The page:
Five facts about India's Republic Day parade
French President Francois Hollande is the chief guest at India's Republic Day parade Tuesday, a spectacular showcase of the nation's military power and cultural diversity to celebrate the adoption of the constitution in 1950.
Here are five facts about India's 67th Republic Day:
-- After a gap of 26 years the Indian army's unsung -- or unbarked -- heroes are returning to the parade. A dog squad drawn from the Army's Remount Veterinary Corps will perform a march past wearing striped coats in their unit's colours of maroon and gold. The Labradors and German Shepherds usually work in the restive northern region of Kashmir detecting explosives and landmines or tracking in avalanches. Reportedly just 36 dogs out of 1,200 were chosen for the big day and underwent weeks of training.
-- For the first time in Republic Day history foreign troops will join the celebrations as soldiers from France's 35th Infantry Regiment, one of the country's oldest active regiments, march alongside their Indian counterparts. It is a reciprocal gesture after Indian troops marched down Paris's Champs d'Elysees on Bastille Day in 2009. But rehearsals haven't gone entirely smoothly. "Indian troopers march a little faster than us. After rigorous practice for over a week, we have tried our best to synchronise," Lieutenant Colonel Paul Bury, who is leading the contingent, told India's Firstpost.
-- Instead of the usual stunt men on two-wheelers -- picked out as a highlight by President Obama during last year's parade -- daring female motorcyclists from the Women Daredevils Central Reserve Police Force and Rapid Action Force will for the first time show off their skills on Royal Enfields in front of the crowds at Rajpath. The white-and-red helmeted daredevils were seen practising their stunts -- which include the human pyramid and lotus formation -- near Rashtrapati Bhavan, the presidential residence.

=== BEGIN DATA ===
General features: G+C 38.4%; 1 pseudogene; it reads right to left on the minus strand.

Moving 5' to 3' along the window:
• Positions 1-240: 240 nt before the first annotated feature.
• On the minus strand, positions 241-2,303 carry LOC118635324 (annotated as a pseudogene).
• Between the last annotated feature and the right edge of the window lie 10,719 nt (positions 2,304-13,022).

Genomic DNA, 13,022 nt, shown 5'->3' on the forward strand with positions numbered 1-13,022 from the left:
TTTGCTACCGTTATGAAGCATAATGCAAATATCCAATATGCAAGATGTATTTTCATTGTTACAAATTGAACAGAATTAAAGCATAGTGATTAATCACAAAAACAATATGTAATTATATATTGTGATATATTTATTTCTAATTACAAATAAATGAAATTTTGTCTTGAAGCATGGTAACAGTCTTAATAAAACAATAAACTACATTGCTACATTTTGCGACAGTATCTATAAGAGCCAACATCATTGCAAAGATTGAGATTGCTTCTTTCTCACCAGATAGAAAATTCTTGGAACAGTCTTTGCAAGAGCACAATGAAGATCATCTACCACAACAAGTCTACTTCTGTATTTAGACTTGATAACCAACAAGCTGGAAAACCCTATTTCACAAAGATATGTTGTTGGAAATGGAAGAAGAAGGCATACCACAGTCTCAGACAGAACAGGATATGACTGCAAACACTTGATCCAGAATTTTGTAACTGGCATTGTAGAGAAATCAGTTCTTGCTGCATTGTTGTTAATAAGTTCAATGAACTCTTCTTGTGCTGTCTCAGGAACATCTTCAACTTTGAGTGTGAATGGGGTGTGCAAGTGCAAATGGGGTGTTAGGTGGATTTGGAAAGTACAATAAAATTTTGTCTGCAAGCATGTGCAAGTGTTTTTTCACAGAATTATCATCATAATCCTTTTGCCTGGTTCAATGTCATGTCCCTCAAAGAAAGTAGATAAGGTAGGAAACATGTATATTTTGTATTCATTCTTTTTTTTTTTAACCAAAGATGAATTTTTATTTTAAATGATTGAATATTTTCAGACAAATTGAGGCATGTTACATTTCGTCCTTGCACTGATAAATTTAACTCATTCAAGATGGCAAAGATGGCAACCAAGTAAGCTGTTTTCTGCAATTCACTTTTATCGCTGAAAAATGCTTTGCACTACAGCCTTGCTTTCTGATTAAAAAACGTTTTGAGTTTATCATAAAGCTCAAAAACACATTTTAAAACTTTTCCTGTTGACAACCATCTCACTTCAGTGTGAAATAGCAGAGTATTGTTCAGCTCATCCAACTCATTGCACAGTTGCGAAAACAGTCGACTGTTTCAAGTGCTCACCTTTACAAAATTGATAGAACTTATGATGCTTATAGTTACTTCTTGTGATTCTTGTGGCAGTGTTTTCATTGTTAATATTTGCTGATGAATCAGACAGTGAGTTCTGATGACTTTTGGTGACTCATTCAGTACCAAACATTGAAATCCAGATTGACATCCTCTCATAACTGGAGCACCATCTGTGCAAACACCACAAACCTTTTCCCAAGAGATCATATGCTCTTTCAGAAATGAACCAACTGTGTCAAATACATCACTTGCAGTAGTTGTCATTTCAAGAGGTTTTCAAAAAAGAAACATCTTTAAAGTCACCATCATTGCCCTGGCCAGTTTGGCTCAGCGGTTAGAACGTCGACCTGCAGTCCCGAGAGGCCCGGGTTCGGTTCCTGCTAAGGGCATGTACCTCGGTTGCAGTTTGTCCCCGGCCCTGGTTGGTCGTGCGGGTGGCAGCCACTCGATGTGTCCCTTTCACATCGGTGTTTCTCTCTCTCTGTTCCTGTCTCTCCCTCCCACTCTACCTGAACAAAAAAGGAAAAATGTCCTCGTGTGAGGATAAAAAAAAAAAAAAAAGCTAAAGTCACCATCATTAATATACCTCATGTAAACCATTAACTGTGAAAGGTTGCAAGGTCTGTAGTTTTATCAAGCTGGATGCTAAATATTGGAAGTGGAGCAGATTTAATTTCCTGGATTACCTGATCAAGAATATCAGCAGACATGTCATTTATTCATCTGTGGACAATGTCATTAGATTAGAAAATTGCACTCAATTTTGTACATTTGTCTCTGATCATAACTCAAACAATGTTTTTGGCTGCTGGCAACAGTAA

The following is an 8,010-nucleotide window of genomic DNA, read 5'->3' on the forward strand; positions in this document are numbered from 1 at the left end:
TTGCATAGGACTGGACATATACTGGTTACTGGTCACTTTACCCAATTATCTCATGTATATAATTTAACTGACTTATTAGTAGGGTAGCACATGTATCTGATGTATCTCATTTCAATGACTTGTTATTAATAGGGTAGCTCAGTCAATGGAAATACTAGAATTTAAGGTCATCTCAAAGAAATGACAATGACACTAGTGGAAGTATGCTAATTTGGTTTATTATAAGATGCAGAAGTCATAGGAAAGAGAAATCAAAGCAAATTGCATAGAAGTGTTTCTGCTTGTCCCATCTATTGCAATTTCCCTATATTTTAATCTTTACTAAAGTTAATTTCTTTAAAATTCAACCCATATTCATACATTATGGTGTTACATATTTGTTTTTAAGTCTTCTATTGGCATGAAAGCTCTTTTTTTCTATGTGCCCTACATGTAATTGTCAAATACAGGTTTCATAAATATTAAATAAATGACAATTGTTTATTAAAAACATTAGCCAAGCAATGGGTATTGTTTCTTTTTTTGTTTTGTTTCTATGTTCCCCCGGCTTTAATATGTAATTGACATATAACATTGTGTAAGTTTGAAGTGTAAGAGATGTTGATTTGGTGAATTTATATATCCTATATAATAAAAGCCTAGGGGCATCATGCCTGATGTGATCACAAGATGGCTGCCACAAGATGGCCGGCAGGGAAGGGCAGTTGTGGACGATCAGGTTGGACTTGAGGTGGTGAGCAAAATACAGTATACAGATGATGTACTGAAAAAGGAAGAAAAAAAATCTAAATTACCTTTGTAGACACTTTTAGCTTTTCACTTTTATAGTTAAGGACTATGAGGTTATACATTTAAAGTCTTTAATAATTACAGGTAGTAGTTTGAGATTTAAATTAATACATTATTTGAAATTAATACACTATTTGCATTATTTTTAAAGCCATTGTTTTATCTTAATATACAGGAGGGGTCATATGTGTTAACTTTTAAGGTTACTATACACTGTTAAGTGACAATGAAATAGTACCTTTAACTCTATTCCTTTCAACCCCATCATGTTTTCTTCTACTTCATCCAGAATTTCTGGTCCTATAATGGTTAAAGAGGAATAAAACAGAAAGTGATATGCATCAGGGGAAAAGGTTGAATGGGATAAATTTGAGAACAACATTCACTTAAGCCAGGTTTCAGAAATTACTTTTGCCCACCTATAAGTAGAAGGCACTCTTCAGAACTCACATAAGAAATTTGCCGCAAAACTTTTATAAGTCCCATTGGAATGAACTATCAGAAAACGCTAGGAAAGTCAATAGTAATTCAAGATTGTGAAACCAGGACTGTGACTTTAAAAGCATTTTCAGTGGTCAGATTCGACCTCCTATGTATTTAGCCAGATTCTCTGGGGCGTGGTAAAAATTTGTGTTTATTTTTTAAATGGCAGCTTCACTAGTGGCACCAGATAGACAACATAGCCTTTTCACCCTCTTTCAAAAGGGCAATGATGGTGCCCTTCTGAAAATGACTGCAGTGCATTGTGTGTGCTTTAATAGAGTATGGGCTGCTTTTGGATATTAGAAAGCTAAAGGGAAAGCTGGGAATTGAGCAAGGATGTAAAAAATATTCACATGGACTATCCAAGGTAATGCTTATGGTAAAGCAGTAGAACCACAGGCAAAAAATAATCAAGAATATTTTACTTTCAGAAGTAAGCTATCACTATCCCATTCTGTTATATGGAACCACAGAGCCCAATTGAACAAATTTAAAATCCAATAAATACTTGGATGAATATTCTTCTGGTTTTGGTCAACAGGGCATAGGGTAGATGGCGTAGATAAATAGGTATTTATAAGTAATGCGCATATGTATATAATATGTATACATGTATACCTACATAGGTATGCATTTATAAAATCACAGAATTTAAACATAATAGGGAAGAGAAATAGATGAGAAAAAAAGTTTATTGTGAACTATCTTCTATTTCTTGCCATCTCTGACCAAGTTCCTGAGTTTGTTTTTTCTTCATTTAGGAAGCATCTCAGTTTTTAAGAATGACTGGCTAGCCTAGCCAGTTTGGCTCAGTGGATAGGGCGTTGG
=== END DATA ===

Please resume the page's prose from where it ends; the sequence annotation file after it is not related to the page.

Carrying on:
-- There was a small outcry after various newspapers suggested the camel contingent, usually a mainstay of the parade, may be dropped this year -- but officials later reassured the public that the dromedaries would perform as normal. The camels, used to patrol the Thar Desert near the border with Pakistan, make the journey from Rajasthan every year to participate in the parade, accompanied by moustachioed border guards. They will also be seen by millions online in India in the form of a special Google Doodle showing brightly decked-out camels carrying bandsmen to mark the day.
-- It rained on the Republic Day parade last year, forcing President Obama to take shelter under a large umbrella, in what was said to be an embarrassment for organisers. This year the VVIP enclosure -- Indian shorthand for very, very important people, including Hollande and other dignitaries -- will have a motorised sliding glass roof to keep them dry, according to the Indian Express. But the roof will be rolled back for the Air Force fly past -- which unfurls a vapour trail in the saffron, white and green colours of the national flag -- to give them a clear view of the spectacle.
© 2016 AFP